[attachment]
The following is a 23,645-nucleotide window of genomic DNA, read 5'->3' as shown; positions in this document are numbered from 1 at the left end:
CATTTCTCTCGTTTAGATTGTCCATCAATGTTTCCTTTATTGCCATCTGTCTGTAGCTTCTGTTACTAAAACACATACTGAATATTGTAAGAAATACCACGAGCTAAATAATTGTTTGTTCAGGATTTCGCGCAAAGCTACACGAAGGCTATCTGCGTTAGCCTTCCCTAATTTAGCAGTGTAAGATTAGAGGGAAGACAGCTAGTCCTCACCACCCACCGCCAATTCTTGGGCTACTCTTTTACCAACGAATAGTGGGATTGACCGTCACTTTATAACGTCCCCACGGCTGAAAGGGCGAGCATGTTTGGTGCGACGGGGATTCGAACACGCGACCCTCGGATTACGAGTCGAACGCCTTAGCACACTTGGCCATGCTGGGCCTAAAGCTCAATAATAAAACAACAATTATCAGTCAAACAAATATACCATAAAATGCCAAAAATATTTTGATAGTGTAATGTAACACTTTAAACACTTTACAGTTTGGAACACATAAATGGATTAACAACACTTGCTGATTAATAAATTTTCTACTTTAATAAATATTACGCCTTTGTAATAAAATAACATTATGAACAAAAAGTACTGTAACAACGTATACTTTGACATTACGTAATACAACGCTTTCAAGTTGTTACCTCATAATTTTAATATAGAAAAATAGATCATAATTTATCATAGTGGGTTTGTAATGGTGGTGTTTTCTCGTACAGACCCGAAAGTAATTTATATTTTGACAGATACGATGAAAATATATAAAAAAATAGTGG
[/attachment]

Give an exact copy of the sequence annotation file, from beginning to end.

The following is a 23,645-nucleotide window of genomic DNA, read 5'->3' as shown; positions in this document are numbered from 1 at the left end:
CATTTCTCTCGTTTAGATTGTCCATCAATGTTTCCTTTATTGCCATCTGTCTGTAGCTTCTGTTACTAAAACACATACTGAATATTGTAAGAAATACCACGAGCTAAATAATTGTTTGTTCAGGATTTCGCGCAAAGCTACACGAAGGCTATCTGCGTTAGCCTTCCCTAATTTAGCAGTGTAAGATTAGAGGGAAGACAGCTAGTCCTCACCACCCACCGCCAATTCTTGGGCTACTCTTTTACCAACGAATAGTGGGATTGACCGTCACTTTATAACGTCCCCACGGCTGAAAGGGCGAGCATGTTTGGTGCGACGGGGATTCGAACACGCGACCCTCGGATTACGAGTCGAACGCCTTAGCACACTTGGCCATGCTGGGCCTAAAGCTCAATAATAAAACAACAATTATCAGTCAAACAAATATACCATAAAATGCCAAAAATATTTTGATAGTGTAATGTAACACTTTAAACACTTTACAGTTTGGAACACATAAATGGATTAACAACACTTGCTGATTAATAAATTTTCTACTTTAATAAATATTACGCCTTTGTAATAAAATAACATTATGAACAAAAAGTACTGTAACAACGTATACTTTGACATTACGTAATACAACGCTTTCAAGTTGTTACCTCATAATTTTAATATAGAAAAATAGATCATAATTTATCATAGTGGGTTTGTAATGGTGGTGTTTTCTCGTACAGACCCGAAAGTAATTTATATTTTGACAGATACGATGAAAATATATAAAAAAATAGTGG